Although bidding procedures have varied over time, a primary component of each bid is the asset premium (discount) bid. For most transactions, three factors determine the size of the initial FDIC cash payment to the acquirer: the asset premium (discount) bid, the franchise value bid for the failed institution's deposit base, and the difference between the book values of the assets acquired and the liabilities assumed from the failed institution. If the combination of these items is negative, the FDIC makes an offsetting up-front payment to the acquirer. For recent transactions, if the combination of these items is positive, the acquirer makes an up-front payment to the FDIC for that amount. For many earlier transactions, a positive number would result in a "first loss tranche." The first loss tranche is essentially a deductible, where FDIC loss coverage is provided only after losses exceed the amount of the first loss tranche. Due to changes in bidding procedures over time, a few recent transactions have a first loss tranche even though the acquirer received an up-front cash payment from the FDIC.

In most transactions to date, the FDIC reimburses 80 percent of the losses incurred by the acquirer on covered assets, with the acquiring institution absorbing 20 percent (once the first loss tranche, if any, is exhausted). However, there have been a few transactions where the FDIC has provided a lower level of coverage.

For transactions that occurred before April 2010, 80 percent loss coverage is provided up to a stated threshold amount (generally the FDIC's dollar estimate of the total projected losses on covered assets).2 Once losses exceed the stated threshold amount, the FDIC provides 95 percent loss coverage.

Considerations for Reviewing LSAs During Bank Examinations

Examinations of banks that have acquired assets of failed institutions under an LSA will take into account the implications and benefits of loss sharing. Examiners will consider the impact of LSAs when performing the asset review, assessing accounting entries, assigning adverse classifications, and determining CAMELS ratings and examination conclusions. In many cases, examiners may discuss and review LSA issues with acquiring institutions prior to the next regularly scheduled examination through visitations or other interim supervisory contact points.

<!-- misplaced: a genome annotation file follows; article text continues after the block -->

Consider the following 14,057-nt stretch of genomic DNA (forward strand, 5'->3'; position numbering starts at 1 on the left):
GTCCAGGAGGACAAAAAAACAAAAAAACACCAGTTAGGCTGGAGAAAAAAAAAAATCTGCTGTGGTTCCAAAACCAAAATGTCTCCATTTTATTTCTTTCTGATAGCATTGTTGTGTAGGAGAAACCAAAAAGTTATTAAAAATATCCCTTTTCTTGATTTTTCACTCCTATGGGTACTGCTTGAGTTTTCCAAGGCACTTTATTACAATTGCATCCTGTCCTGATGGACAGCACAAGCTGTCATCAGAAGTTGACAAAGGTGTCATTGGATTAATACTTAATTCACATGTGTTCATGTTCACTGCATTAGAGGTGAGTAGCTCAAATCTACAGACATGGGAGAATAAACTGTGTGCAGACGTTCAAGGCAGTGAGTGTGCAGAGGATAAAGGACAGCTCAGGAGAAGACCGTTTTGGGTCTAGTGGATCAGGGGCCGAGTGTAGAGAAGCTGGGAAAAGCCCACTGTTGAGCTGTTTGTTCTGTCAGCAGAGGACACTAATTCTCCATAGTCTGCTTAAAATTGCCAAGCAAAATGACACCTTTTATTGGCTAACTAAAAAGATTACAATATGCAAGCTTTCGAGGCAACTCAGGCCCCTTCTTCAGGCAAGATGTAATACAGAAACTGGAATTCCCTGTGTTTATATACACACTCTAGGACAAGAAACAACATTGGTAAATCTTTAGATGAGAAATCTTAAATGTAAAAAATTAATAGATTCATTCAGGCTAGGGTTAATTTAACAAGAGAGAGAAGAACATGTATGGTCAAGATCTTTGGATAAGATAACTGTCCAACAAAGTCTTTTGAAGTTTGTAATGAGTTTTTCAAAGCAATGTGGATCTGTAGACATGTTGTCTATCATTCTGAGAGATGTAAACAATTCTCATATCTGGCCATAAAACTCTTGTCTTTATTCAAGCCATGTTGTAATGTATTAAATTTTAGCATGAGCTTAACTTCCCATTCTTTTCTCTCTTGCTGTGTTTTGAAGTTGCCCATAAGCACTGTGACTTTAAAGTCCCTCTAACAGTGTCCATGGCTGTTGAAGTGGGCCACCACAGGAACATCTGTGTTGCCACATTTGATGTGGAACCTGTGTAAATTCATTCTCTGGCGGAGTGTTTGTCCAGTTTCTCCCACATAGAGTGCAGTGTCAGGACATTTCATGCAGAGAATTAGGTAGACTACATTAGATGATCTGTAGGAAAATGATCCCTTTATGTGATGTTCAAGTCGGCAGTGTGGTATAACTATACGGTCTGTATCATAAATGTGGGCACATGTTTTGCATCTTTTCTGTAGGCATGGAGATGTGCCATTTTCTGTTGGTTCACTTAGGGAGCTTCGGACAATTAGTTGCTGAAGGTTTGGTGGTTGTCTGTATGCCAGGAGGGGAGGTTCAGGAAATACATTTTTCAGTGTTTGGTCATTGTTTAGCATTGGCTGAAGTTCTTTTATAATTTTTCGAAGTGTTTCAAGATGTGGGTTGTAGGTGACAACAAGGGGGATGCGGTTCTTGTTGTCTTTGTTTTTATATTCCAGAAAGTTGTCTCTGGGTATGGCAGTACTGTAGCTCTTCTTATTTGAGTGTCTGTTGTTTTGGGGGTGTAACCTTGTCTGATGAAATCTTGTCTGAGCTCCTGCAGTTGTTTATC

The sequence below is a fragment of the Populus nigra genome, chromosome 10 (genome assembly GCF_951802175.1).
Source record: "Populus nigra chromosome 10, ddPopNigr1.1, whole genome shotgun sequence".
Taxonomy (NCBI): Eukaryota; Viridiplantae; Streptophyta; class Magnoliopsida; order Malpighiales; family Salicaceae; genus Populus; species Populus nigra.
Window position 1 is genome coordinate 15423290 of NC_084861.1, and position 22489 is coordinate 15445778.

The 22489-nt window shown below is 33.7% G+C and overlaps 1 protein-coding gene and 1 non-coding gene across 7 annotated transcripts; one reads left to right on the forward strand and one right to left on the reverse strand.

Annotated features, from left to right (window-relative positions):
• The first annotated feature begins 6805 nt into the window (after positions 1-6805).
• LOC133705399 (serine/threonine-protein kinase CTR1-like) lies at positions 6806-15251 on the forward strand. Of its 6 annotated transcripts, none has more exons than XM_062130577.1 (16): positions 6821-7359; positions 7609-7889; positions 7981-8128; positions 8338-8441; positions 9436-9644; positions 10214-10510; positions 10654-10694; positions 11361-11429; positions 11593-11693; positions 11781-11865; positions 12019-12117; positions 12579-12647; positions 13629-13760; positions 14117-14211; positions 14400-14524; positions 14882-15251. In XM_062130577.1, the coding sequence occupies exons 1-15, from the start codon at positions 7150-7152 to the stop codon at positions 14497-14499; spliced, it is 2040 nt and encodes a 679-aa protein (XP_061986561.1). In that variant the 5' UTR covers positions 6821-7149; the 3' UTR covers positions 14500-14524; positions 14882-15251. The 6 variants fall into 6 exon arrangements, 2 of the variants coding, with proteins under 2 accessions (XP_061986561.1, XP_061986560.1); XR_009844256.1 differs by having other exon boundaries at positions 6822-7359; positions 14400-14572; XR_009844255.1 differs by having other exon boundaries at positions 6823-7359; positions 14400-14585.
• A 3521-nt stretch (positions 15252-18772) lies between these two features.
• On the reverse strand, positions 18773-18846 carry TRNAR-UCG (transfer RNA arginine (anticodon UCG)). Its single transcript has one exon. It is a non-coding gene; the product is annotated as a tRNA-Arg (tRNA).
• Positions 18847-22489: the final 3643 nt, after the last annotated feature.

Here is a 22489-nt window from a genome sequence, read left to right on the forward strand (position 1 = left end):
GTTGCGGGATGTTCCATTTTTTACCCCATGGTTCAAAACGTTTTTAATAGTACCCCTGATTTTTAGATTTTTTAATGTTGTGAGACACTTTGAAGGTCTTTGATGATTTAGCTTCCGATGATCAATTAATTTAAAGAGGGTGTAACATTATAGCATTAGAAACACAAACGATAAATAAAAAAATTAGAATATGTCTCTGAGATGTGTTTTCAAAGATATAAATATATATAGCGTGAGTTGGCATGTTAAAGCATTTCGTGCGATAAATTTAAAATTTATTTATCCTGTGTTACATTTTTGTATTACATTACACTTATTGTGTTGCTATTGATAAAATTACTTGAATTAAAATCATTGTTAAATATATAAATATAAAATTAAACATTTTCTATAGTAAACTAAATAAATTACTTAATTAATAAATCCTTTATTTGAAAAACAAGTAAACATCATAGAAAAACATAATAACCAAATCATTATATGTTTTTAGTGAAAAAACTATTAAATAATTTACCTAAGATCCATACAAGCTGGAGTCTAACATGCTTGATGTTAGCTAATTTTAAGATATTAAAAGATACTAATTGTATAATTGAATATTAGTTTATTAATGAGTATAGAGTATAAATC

During the pre-examination planning phase of on-site reviews, examiners will obtain a copy of any loss-sharing agreement and closely review the terms.3 The examination asset review will include a sample of commercial assets covered by LSAs, the volume of which will provide the examiner-in-charge with sufficient information to assess whether the acquiring institution applies its loan administration processes, credit risk management policies (including its loan review and credit grading policies), and loss recognition and charge-off standards to covered commercial assets in a manner consistent with its treatment of commercial assets not covered by LSAs.4 For covered single-family residential mortgages, the scope of asset reviews will be similar to a regular examination of such assets. The LSA and the covered assets are not being examined per se. LSAs are a risk mitigant and will be considered when assigning classifications and determining examination conclusions. However, if nonconformance with the terms of an LSA is apparent during an examination, examiners should contact the appropriate regional office which will advise the FDIC's Division of Resolutions and Receiverships of identified issues.